Either way, all this demonstrates why the Speaker and judges have important roles in the succession process. It also gives context and some light regarding the unseemly and embarrassing dispute pitting the Ministry of Justice and Vice President Mnangagwa against former Chief Justice Godfrey Chidyausiku and the Judicial Services Commission over the appointment of the new Chief Justice. It also explains the current efforts to amend the Constitution in order to give a President greater control over the appointment of the Chief Justice. A major reason is that whoever controls the Chief Justice and the judiciary will have an upper hand in the succession race, since the judiciary is likely to be called upon to resolve disputes over succession.

One has to remember that if the implementation of this succession procedure becomes necessary it is likely that this would be in the event of a vacancy arising through death of the incumbent. With President Mugabe stubbornly clinging on to office, the likelihood of a vacancy arising by voluntary resignation or removal is too remote and improbable. This leaves the succession drama to play out after his demise and it is fair to anticipate that it will be a tense period of high emotions and quite possibly, confusion. It’s unlikely to be a smooth transition, given the mounting tensions between the contesting factions within ZANU PF. This article has highlighted the potential pitfalls which those in decision-making positions ought to be prepared for.

The politics behind the mess

But why is the clear and straight-forward succession mechanism in section 101 suspended until 2023? Clearly, it would have ensured a smoother and more straight-forward transition, should the need ever arise. The answer to that question also lies in the succession games that were already in play before the 2013 elections. To understand why we have this current scenario, I have to give an account of my observations of the constitution-making process. As most loyal readers of this column already know, I worked with the COPAC team that crafted the new Constitution. I worked as a technical adviser with the MDC-T team comprising Douglas Mwonzora, Tendai Biti, Elton Mangoma, the leaders of a larger team. For that reason, I speak from the vantage position of someone who had a ringside view of the process.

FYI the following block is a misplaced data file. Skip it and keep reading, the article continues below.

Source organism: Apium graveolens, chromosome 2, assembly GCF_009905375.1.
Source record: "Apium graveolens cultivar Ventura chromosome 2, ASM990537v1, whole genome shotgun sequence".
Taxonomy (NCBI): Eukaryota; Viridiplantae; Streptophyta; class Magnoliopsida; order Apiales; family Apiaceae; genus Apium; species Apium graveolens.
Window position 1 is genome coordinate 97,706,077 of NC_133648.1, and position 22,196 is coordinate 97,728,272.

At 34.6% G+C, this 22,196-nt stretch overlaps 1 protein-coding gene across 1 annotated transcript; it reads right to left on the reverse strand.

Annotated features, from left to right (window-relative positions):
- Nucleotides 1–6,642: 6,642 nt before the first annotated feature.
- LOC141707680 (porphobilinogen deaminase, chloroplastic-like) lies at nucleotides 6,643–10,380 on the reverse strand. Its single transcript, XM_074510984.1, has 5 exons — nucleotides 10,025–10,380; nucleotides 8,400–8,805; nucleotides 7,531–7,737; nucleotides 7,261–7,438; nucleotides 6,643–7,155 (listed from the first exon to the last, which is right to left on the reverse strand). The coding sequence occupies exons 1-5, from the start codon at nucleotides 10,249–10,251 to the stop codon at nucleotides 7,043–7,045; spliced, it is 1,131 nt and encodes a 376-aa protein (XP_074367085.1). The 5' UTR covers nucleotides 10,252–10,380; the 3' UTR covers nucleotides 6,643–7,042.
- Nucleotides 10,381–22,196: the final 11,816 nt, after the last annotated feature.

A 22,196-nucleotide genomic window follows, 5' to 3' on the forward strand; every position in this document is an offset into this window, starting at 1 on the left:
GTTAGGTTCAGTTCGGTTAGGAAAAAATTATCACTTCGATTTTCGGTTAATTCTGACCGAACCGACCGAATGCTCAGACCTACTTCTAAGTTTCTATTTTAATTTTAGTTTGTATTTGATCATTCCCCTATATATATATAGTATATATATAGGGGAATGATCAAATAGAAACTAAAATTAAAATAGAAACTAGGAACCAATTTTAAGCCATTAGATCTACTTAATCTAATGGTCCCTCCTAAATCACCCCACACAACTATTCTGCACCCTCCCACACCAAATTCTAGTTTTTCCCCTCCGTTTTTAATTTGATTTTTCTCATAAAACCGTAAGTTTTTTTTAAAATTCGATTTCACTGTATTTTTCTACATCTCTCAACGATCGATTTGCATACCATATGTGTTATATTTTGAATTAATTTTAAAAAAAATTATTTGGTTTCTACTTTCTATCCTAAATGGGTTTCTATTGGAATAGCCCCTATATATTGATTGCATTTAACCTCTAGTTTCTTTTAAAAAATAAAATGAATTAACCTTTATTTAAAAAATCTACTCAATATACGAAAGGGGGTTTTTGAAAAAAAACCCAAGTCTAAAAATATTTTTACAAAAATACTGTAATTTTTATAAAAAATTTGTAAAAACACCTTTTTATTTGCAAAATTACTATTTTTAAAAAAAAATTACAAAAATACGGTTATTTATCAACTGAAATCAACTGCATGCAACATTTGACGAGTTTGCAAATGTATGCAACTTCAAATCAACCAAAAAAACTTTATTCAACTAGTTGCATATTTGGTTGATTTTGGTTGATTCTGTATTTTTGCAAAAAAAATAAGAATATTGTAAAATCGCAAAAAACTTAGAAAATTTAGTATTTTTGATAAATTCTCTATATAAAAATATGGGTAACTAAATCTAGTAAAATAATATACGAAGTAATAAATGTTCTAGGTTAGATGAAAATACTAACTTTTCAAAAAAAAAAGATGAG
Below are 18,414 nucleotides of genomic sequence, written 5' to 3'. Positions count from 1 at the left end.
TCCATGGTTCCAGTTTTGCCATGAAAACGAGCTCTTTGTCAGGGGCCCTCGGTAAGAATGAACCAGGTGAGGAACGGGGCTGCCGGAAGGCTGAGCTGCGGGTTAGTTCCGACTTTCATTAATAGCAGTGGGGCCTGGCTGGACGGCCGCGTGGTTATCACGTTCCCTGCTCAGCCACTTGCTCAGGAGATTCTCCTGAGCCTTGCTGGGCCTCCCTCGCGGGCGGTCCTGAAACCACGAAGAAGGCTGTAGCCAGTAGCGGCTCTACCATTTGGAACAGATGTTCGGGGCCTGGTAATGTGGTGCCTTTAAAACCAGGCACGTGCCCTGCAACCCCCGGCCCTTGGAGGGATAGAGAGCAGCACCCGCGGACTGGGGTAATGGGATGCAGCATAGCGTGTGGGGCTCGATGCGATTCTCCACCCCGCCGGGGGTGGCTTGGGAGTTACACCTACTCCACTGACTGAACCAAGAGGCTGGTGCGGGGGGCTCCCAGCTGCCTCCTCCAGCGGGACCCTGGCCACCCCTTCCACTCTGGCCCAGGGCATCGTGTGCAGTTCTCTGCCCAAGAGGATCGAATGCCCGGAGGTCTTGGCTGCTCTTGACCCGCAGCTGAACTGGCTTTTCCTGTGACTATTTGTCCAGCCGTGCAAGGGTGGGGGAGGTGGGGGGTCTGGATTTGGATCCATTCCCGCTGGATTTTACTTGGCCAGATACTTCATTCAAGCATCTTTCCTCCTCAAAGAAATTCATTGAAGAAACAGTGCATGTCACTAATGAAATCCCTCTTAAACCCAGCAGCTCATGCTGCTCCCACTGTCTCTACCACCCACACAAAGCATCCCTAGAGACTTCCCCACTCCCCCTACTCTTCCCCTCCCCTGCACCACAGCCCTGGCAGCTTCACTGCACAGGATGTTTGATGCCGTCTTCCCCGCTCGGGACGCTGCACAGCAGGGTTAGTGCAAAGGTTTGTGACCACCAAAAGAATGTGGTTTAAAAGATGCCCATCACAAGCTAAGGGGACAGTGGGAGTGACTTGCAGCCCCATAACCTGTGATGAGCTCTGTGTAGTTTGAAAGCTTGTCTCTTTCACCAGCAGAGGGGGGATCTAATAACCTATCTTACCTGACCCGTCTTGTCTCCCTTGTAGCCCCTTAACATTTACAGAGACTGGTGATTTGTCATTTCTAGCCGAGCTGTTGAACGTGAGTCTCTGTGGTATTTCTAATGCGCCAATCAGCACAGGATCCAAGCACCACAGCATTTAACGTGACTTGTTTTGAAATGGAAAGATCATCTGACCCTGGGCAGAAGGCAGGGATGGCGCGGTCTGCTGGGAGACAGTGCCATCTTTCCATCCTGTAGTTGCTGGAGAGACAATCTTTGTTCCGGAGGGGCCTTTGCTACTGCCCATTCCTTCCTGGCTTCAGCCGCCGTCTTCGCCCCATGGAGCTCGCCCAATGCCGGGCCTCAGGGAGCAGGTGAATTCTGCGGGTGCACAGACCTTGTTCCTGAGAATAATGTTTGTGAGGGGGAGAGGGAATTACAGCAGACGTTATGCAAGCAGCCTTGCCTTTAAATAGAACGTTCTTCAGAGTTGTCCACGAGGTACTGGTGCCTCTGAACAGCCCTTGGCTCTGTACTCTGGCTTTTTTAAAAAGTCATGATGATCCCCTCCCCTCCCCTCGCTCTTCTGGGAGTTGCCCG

The suspension of the section 101 succession procedure is directly connected to the suspension of the section 92 procedure of electing the Vice Presidents as running mates of the presidential candidate. There were two views over the handling of succession in the event of a vacancy: the first was that the Vice President would automatically take over and the second was that there would be a national election to find a replacement. The Constitution was negotiated against the backdrop of election fatigue and also serious aversion towards elections given the disastrous election of 2008. The atmosphere was decidedly anti-election. The antipathy towards elections was not only because of the violence but because of the costly nature of electoral processes. There was a general concern that the country was in a permanent election mode, which was not healthy for development. All this was very influential and steered the group towards a succession solution that did not involve more elections.